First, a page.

Cairo: Hundreds of Egyptians and foreigners on Friday thronged historic Cairo to watch a colourful parade of participants from around the world in a major Egyptian festival for drums.
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Clad in their traditional costumes, artists from countries as far as Ecuador and China enthralled the audience with their performances in the Moez Street, an old thoroughfare located near two historic gates of medieval Cairo.
The pedestrian-only route is famous for historic structures dating to the medieval times, earning it the epithet of an open-air museum.
Friday’s performances were part of the International Festival for Drums and Traditional Arts, an annual event that debuted in Egypt five years ago.
This year’s edition, running in Cairo until April 26, is being held under the motto “Drums Dialogue for Peace”. The event will move to Egypt’s world-famed city of Luxor on April 27 for three-day performances.
Thirty traditional groups are participating in the festival with Ecuador being the guest of honour this year.
The event comes more than a week after suicide attacks at two Egyptian churches killed 46 people, prompting authorities to declare a nationwide state of emergency.
“Holding this festival reflects real determination by Egyptian people and the Egyptian state institutions to go ahead with a safe life,” Egyptian Minister of Culture Helmy Al Namnam said.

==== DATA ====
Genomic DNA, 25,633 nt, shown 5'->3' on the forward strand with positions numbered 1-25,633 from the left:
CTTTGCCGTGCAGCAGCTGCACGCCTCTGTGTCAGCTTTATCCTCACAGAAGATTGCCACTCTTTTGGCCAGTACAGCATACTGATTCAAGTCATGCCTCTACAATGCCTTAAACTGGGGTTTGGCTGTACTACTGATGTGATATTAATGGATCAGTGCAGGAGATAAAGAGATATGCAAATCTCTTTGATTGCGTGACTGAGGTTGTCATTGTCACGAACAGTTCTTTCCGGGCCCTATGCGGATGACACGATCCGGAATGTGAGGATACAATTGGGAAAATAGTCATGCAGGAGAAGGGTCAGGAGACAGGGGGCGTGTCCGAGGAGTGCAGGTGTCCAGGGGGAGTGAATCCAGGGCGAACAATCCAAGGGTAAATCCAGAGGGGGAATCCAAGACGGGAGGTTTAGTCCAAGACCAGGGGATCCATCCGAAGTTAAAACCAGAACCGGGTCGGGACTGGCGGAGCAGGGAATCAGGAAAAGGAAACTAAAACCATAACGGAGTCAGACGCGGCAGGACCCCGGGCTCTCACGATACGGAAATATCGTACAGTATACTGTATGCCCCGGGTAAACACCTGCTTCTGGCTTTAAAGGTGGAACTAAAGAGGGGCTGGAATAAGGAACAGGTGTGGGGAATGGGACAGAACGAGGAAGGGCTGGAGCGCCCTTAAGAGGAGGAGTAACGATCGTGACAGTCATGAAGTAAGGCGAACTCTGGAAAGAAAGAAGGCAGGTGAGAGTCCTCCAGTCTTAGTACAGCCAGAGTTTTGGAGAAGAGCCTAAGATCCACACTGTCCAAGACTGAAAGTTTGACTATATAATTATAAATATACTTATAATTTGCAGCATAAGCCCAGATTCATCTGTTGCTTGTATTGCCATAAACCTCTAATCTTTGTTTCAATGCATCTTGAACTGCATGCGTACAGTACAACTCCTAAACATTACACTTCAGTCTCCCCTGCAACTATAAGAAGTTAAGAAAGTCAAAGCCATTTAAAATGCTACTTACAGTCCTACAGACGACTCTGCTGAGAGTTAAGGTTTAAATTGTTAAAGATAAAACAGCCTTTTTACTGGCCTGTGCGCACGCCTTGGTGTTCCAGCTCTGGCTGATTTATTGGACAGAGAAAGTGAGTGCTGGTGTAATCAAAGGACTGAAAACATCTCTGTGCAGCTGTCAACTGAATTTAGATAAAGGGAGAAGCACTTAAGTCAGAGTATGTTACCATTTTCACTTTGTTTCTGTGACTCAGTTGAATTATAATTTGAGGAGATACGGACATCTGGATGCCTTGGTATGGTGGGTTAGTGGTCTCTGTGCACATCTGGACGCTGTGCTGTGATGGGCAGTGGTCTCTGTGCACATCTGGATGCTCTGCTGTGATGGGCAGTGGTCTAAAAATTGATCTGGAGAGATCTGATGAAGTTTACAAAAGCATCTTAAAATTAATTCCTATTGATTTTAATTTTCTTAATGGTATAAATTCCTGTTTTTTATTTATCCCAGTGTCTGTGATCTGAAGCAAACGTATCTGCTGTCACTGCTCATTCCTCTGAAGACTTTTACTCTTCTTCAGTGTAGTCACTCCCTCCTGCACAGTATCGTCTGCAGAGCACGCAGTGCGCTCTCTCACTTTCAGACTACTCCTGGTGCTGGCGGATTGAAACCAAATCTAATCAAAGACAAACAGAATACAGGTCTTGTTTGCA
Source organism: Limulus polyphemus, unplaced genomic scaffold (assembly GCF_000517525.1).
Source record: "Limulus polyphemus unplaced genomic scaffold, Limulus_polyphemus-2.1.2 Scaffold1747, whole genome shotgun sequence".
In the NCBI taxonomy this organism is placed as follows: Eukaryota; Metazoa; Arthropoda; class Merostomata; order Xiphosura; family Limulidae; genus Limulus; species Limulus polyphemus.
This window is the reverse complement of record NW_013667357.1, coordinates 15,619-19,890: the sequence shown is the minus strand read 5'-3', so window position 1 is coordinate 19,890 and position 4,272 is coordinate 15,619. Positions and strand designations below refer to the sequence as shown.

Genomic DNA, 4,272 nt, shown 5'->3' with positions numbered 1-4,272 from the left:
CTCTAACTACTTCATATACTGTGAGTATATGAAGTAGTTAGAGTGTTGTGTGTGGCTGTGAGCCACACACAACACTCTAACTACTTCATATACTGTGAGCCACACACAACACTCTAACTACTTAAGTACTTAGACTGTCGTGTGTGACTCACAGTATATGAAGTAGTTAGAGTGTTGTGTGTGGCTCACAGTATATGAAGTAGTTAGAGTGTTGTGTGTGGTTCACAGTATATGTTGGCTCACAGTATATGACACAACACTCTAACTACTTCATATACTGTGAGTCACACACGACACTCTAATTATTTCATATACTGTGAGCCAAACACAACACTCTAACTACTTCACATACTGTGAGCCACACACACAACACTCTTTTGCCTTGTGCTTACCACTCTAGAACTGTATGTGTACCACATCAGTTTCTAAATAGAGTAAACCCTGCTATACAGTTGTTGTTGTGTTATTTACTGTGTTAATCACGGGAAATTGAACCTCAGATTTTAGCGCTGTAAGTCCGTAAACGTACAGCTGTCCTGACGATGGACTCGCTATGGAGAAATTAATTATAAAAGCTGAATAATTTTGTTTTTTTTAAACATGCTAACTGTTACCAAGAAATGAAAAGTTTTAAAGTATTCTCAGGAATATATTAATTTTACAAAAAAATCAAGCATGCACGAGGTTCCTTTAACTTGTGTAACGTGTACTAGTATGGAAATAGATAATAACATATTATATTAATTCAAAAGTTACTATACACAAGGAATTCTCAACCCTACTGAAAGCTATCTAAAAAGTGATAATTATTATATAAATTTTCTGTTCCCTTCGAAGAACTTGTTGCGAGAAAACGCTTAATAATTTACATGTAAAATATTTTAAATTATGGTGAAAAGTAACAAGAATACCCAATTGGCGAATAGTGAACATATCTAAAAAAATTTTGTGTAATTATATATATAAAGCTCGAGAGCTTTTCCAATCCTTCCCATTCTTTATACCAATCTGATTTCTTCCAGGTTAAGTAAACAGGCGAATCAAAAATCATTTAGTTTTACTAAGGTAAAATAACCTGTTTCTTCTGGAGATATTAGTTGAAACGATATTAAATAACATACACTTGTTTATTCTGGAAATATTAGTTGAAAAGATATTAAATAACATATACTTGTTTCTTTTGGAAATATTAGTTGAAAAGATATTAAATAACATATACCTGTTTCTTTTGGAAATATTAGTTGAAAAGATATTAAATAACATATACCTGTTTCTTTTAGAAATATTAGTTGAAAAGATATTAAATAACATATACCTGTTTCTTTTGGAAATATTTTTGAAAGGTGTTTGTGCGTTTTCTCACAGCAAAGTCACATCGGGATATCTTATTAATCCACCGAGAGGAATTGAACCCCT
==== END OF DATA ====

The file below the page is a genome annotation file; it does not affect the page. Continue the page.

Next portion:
“We will not allow any terrorist or force of darkness to spoil our life,” he added at the opening ceremony of the festival.
“God has created us in order to live life and stand firm against advocates of death.”
The festival also features an exhibition of the participating countries’ traditional products at the historic Saladin Citadel in Cairo.
A government plan was announced on the sidelines of the festival to revive traditional crafts for which medieval Cairo was once known.
“This round of the festival is aimed at promoting links among people of the world through the dialogue of drums,” Intisar Abdul Fattah, the founder of the event, said at the opening ceremony.
“More than 30 troupes representing different cultures of the world have come to Egypt to showcase their creativity in a fantastic inter-civilisation dialogue,” he added.
Egyptian officials hope that such events will prop up the tourism industry, a main source of the national income, which has been hard hit by political unrest that followed the 2011 uprising and a spate of terrorist attacks in the country.